Saturday, April 08, 2006

Copland...

This week I listened to piano music of Copland, Creston, and Zucker with pianist Peter Vinograde. Copland works included: Passacaglia (which I am playing on my proficiency) and Piano Fantasy. Creston works included: Seven Theses, Op. 3 and Metamorphoses, Op. 84. The only Zuckerman piece was On the Edges.
I mainly listened to the two Copland pieces. Both pieces have MANY tempo changes throughout the entire piece. The Piano Fantasy seemed much more atonal than the Passacaglia. It is about a half an hour long and has very harsh, dissonant harmonies with very little melody at all. Many times through the piece the tempo is very free. All of the piece is based on the ten tone row that you hear easily at the beginning of the piece. This piece and the Passacaglia are obvoiusly very virtuostic and very difficult to play. The Piano Fantasy alike the Passacaglia is very contrasting in rhythm, dynamics and the overall mood of sections. Copland wrote The Piano Fantasy between 1955 and 1957 which was much later than the Passacaglia (1921-22).
The Passacaglia was dedicated to Mlle Boulanger during his first two years of study with her. The main theme of the Passacaglia is introduced in the beginning in the bass as expected, with no other harmonies, only played in octaves with both hands. Then the left hand plays the theme about 3 or 4 more times, but with the right hand doing other things. After that there are about three lines of simple descending arpeggios that move right back into the same theme in the left hand, but this time the right hand has two different melodies or voices going on at the same time. After this there is a great tempo change and a new melody/theme played. After this section the main theme is altered very much, but definately brought back, switching between hands. The end (or last 2 1/2 pages) is constantly building, with bigger chords and the tempo constantly increasing. In this ending section the melody is still going on but in an amazing way. For the last page and a half it goes into 3 staves, with the left hang playing both the bottom two. The main theme is still going on in the middle staff, with big chords and octaves going on in the right hand and the other part of the left hand. This is my favorite part and also the hardest part to play of the entire piece. The very end of the piece is a constant build up of octaves going all the way up the piano with an accelerando all the way to the last 3 big G# minor chords.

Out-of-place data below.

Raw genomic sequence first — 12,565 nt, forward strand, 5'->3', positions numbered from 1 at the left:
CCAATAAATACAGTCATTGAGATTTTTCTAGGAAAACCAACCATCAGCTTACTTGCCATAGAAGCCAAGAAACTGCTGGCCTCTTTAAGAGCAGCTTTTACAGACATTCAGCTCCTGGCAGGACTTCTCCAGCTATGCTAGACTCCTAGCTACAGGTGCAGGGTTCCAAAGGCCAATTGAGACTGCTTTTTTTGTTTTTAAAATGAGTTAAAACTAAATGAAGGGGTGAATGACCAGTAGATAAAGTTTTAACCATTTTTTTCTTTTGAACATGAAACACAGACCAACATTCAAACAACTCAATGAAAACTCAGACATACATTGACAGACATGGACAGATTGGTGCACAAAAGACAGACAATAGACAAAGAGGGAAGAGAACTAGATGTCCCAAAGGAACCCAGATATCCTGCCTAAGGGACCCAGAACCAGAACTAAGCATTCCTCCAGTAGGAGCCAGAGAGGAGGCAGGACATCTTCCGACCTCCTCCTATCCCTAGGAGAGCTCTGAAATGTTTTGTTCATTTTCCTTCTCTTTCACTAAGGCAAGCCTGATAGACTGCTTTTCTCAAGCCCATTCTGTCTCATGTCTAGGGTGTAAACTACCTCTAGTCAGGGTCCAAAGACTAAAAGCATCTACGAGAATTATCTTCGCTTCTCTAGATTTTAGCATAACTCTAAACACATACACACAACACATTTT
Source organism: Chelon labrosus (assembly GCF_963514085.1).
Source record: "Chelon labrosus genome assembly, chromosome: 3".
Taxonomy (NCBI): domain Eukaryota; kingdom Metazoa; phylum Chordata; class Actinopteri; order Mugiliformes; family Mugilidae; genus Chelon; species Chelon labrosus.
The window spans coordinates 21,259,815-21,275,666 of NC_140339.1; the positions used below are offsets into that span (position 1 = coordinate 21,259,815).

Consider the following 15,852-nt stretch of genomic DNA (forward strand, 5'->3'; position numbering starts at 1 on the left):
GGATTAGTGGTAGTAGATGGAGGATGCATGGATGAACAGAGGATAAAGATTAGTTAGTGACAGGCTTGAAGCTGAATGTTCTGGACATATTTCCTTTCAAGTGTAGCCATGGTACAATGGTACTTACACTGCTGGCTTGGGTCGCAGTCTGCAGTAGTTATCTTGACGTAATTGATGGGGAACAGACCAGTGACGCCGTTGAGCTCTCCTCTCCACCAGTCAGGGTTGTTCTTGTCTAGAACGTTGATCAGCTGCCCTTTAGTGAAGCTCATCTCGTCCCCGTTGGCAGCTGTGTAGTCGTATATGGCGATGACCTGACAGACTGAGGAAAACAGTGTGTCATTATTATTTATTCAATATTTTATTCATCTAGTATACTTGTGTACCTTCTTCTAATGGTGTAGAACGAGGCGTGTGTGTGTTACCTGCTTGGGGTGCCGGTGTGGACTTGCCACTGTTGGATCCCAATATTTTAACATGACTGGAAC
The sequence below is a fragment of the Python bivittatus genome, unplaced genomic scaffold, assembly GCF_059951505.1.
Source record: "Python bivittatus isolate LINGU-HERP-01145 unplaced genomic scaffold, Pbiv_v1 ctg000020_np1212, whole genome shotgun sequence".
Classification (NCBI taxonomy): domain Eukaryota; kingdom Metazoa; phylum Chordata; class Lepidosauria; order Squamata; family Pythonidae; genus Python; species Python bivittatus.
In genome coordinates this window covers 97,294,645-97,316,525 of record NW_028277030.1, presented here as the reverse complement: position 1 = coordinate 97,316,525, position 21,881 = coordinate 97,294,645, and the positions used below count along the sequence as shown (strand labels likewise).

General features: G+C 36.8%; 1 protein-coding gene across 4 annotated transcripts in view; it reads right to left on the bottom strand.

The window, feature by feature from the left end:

The Passacaglia is an amazing piano piece and is one piece that has really changed my mind about 20th century music.
I felt that Peter Vinograde did an excellent job with all of these pieces, however, I disagreed with a few things that he did in the Passacaglia (only because I have been working on this piece constantly with May Phang).

Monday, April 03, 2006

No idea if we need to do this, but daylight savings/storm messing up my computer screwed me over

So after I get back from the craziness that was tornado-city in Greencastle, my internet on my laptop no longer works. Hoorah... So I had to find a computer to do this on, even though I'm not sure if we need to do it.

Anyway, my cd for this week is Rage Against the Machine - Battle of Los Angeles.